COAL BANK PASS – Fort Lewis College students spent nearly 20 minutes digging a large snow pit until it was above their heads. As they sheared snow off the side of the pit walls, they revealed distinct layers of dust trapped in the snow.
Nine undergraduate students traveled to Coal Bank Pass on Tuesday for their environmental research course and a field tour with Jeff Derry, executive director of Silverton’s Center for Snow and Avalanche Studies.
The students learned about dust on snow, snowpack and water resources while gaining field experience that will help guide them through their studies and into their careers.
“A lot of students in this major want to solve environmental problems and that means being able to talk and engage across a wide range of different fields of science,” said Heidi Steltzer, a professor of environment and sustainability at FLC and the course leader.
Steltzer, who coordinates FLC’s environmental science degree program, organized the field tour with Derry so students could learn more about the effects of dust on snow and the energy balance of snowpack at the time of year when dust events typically affect Southwest Colorado.
The class first snowshoed to a monitoring site where Derry and Steltzer spoke about snow-water equivalent, the metric water managers use to estimate runoff in spring, and the need for more robust scientific monitoring to understand the impact of climate change on the region’s water resources.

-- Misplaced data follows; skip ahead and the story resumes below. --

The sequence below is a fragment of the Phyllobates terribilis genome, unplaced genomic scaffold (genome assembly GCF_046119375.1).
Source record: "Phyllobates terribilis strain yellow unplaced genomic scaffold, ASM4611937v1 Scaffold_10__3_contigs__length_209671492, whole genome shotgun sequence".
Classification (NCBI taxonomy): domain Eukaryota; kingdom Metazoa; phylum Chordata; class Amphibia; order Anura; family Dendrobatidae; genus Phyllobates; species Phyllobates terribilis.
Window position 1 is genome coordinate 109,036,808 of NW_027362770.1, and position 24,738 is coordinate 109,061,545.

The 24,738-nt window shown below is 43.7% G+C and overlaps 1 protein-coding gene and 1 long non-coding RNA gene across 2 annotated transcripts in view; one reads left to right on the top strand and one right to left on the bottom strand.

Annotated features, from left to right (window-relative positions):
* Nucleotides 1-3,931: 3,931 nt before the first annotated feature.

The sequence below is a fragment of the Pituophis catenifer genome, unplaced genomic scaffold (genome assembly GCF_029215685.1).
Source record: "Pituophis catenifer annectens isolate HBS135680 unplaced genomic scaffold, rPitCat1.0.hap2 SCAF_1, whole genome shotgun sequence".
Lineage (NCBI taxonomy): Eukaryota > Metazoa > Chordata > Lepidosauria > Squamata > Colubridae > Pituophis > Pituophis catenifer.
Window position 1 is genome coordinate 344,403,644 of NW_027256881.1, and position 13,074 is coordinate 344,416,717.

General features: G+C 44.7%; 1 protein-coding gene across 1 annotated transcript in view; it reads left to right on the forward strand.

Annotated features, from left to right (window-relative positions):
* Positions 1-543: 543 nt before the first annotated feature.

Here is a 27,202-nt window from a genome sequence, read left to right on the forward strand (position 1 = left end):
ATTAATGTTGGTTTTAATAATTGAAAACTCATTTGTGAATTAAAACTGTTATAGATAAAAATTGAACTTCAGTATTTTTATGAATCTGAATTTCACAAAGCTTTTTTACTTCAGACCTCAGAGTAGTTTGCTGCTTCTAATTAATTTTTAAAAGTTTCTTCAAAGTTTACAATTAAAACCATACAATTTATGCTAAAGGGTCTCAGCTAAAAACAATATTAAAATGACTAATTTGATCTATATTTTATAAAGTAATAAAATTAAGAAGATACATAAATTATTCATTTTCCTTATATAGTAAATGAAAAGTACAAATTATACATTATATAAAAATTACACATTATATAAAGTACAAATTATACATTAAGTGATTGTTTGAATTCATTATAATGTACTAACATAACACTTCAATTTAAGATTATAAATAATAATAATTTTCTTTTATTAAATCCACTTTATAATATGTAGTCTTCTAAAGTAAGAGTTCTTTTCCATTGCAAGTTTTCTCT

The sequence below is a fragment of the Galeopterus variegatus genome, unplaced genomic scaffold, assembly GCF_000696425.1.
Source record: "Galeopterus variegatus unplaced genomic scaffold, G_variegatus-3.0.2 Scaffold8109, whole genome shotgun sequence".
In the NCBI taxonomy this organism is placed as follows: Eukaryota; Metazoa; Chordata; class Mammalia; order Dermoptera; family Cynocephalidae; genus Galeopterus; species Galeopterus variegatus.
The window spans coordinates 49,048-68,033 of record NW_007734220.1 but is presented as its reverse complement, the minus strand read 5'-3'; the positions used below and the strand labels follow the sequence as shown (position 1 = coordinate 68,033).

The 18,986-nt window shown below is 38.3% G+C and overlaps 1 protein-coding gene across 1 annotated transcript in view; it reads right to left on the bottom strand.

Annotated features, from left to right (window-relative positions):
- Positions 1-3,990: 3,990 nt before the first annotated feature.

“We don’t do enough monitoring of our environment,” Steltzer said.
“The goal was never for these SNOTEL (monitoring) sites to characterize long-term change in the snowpack. The goal was annual water supply, so they aren’t ideally located to tell the story of change over time,” she said.
Students then dug snow trenches to examine dust and learn some of the measurement techniques they would need if they decided to pursue careers in snow science.
It was while measuring snow density and analyzing dust layers that Derry, who helps run the Colorado Dust-on-Snow program, broke down the impact of dust on snowpack and interconnected physics that ultimately lead to snowmelt.
Driven in part by land-use practices, storms across Utah, Arizona, Colorado and New Mexico kick up dust that is then deposited in Southwest Colorado.
“(The storms) originate mainly down south, so in the San Juans we’re the first hit and hardest hit,” Derry said.
The dust darkens the snow, lowering its “albedo,” a measurement of how much sunlight the snow reflects.
Because the sun, not temperature, drives snowmelt in Colorado’s mountains, the darkening of the snow has a significant impact.
“It increases the absorption of solar radiation in the snowpack, warming and melting the snowpack faster than it would have normally,” Derry said.
That’s the easy part.
Dust can also exacerbate snowmelt by spurring latent heat. Latent heat is the energy released when something undergoes a phase change, say from a solid to a liquid or a liquid to a gas.
Melting snow releases latent heat, as does melted snow as it refreezes.
“Solar radiation is melting this top bit of the snow and the water that’s melting percolates down into the snowpack and refreezes,” Derry said, pointing to the top layer of snow. “When that water freezes, it’s releasing latent heat, so it’s warming the snowpack.”
The more snow the energy-absorbing dust melts, the more latent heat the melting snow produces. In turn, this latent heat melts more snow, amplifying the effects of the dust.